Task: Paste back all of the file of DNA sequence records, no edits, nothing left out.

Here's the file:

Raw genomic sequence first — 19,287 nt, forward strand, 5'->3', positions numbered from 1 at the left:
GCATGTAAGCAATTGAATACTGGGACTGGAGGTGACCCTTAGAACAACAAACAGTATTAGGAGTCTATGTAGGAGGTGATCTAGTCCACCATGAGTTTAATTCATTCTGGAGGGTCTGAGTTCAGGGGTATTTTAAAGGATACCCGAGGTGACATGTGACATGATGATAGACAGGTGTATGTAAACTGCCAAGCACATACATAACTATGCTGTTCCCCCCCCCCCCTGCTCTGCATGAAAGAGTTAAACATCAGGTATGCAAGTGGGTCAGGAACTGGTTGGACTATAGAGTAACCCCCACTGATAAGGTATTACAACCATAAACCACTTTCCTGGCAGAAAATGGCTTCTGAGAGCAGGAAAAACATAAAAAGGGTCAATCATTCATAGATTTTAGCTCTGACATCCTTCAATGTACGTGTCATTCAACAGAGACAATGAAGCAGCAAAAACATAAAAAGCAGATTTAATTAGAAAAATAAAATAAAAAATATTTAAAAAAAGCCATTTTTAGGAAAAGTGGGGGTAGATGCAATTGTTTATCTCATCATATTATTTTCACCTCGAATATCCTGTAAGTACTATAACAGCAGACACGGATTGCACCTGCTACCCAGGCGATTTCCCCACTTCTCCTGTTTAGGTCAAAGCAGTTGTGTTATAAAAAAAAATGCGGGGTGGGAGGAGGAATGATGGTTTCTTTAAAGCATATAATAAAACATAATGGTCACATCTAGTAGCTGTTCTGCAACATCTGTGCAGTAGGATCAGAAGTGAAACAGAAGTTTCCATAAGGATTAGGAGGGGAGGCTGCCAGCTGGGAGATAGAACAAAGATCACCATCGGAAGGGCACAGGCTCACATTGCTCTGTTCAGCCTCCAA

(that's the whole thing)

Raw genomic sequence first — 19,287 nt, forward strand, 5'->3', positions numbered from 1 at the left:
GCATGTAAGCAATTGAATACTGGGACTGGAGGTGACCCTTAGAACAACAAACAGTATTAGGAGTCTATGTAGGAGGTGATCTAGTCCACCATGAGTTTAATTCATTCTGGAGGGTCTGAGTTCAGGGGTATTTTAAAGGATACCCGAGGTGACATGTGACATGATGATAGACAGGTGTATGTAAACTGCCAAGCACATACATAACTATGCTGTTCCCCCCCCCCCCTGCTCTGCATGAAAGAGTTAAACATCAGGTATGCAAGTGGGTCAGGAACTGGTTGGACTATAGAGTAACCCCCACTGATAAGGTATTACAACCATAAACCACTTTCCTGGCAGAAAATGGCTTCTGAGAGCAGGAAAAACATAAAAAGGGTCAATCATTCATAGATTTTAGCTCTGACATCCTTCAATGTACGTGTCATTCAACAGAGACAATGAAGCAGCAAAAACATAAAAAGCAGATTTAATTAGAAAAATAAAATAAAAAATATTTAAAAAAAGCCATTTTTAGGAAAAGTGGGGGTAGATGCAATTGTTTATCTCATCATATTATTTTCACCTCGAATATCCTGTAAGTACTATAACAGCAGACACGGATTGCACCTGCTACCCAGGCGATTTCCCCACTTCTCCTGTTTAGGTCAAAGCAGTTGTGTTATAAAAAAAAATGCGGGGTGGGAGGAGGAATGATGGTTTCTTTAAAGCATATAATAAAACATAATGGTCACATCTAGTAGCTGTTCTGCAACATCTGTGCAGTAGGATCAGAAGTGAAACAGAAGTTTCCATAAGGATTAGGAGGGGAGGCTGCCAGCTGGGAGATAGAACAAAGATCACCATCGGAAGGGCACAGGCTCACATTGCTCTGTTCAGCCTCCAA